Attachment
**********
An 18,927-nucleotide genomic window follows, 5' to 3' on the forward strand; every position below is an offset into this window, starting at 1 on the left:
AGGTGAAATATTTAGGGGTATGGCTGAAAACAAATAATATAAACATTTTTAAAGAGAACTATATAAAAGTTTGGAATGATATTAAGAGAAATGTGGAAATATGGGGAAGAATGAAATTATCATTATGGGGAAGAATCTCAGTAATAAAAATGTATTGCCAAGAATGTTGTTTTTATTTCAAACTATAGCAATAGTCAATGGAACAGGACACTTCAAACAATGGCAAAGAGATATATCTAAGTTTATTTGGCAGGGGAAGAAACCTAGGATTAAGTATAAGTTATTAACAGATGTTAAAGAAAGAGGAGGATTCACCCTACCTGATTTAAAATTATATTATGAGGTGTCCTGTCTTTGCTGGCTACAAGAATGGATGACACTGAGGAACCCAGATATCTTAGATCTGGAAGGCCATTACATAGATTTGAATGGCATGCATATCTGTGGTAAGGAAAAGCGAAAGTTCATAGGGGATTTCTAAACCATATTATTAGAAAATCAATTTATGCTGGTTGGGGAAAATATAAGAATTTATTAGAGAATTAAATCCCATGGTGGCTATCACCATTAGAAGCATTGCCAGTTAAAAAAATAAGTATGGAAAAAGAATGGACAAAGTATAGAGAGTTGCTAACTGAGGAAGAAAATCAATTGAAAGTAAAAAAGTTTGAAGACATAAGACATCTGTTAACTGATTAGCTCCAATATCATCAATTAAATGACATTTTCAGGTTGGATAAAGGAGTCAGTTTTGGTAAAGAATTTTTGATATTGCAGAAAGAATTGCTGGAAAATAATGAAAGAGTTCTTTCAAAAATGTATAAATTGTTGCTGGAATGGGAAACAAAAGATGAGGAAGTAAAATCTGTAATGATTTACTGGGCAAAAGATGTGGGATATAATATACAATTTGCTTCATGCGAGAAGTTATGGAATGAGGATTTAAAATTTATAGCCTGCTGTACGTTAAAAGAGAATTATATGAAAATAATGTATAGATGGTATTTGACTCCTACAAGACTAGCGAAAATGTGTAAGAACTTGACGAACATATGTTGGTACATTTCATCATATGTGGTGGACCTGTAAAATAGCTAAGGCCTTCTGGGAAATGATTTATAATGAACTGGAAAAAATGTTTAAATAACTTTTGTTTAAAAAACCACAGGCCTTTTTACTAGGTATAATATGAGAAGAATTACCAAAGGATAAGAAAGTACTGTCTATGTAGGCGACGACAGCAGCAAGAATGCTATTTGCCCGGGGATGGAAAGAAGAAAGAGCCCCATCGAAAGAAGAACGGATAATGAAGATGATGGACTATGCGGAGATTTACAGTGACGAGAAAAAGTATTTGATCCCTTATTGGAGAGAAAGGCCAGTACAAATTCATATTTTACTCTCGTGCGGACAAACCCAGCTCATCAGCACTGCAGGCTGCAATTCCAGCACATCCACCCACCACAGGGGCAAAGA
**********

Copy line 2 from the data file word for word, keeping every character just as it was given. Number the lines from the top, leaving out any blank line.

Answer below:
AGGTGAAATATTTAGGGGTATGGCTGAAAACAAATAATATAAACATTTTTAAAGAGAACTATATAAAAGTTTGGAATGATATTAAGAGAAATGTGGAAATATGGGGAAGAATGAAATTATCATTATGGGGAAGAATCTCAGTAATAAAAATGTATTGCCAAGAATGTTGTTTTTATTTCAAACTATAGCAATAGTCAATGGAACAGGACACTTCAAACAATGGCAAAGAGATATATCTAAGTTTATTTGGCAGGGGAAGAAACCTAGGATTAAGTATAAGTTATTAACAGATGTTAAAGAAAGAGGAGGATTCACCCTACCTGATTTAAAATTATATTATGAGGTGTCCTGTCTTTGCTGGCTACAAGAATGGATGACACTGAGGAACCCAGATATCTTAGATCTGGAAGGCCATTACATAGATTTGAATGGCATGCATATCTGTGGTAAGGAAAAGCGAAAGTTCATAGGGGATTTCTAAACCATATTATTAGAAAATCAATTTATGCTGGTTGGGGAAAATATAAGAATTTATTAGAGAATTAAATCCCATGGTGGCTATCACCATTAGAAGCATTGCCAGTTAAAAAAATAAGTATGGAAAAAGAATGGACAAAGTATAGAGAGTTGCTAACTGAGGAAGAAAATCAATTGAAAGTAAAAAAGTTTGAAGACATAAGACATCTGTTAACTGATTAGCTCCAATATCATCAATTAAATGACATTTTCAGGTTGGATAAAGGAGTCAGTTTTGGTAAAGAATTTTTGATATTGCAGAAAGAATTGCTGGAAAATAATGAAAGAGTTCTTTCAAAAATGTATAAATTGTTGCTGGAATGGGAAACAAAAGATGAGGAAGTAAAATCTGTAATGATTTACTGGGCAAAAGATGTGGGATATAATATACAATTTGCTTCATGCGAGAAGTTATGGAATGAGGATTTAAAATTTATAGCCTGCTGTACGTTAAAAGAGAATTATATGAAAATAATGTATAGATGGTATTTGACTCCTACAAGACTAGCGAAAATGTGTAAGAACTTGACGAACATATGTTGGTACATTTCATCATATGTGGTGGACCTGTAAAATAGCTAAGGCCTTCTGGGAAATGATTTATAATGAACTGGAAAAAATGTTTAAATAACTTTTGTTTAAAAAACCACAGGCCTTTTTACTAGGTATAATATGAGAAGAATTACCAAAGGATAAGAAAGTACTGTCTATGTAGGCGACGACAGCAGCAAGAATGCTATTTGCCCGGGGATGGAAAGAAGAAAGAGCCCCATCGAAAGAAGAACGGATAATGAAGATGATGGACTATGCGGAGATTTACAGTGACGAGAAAAAGTATTTGATCCCTTATTGGAGAGAAAGGCCAGTACAAATTCATATTTTACTCTCGTGCGGACAAACCCAGCTCATCAGCACTGCAGGCTGCAATTCCAGCACATCCACCCACCACAGGGGCAAAGA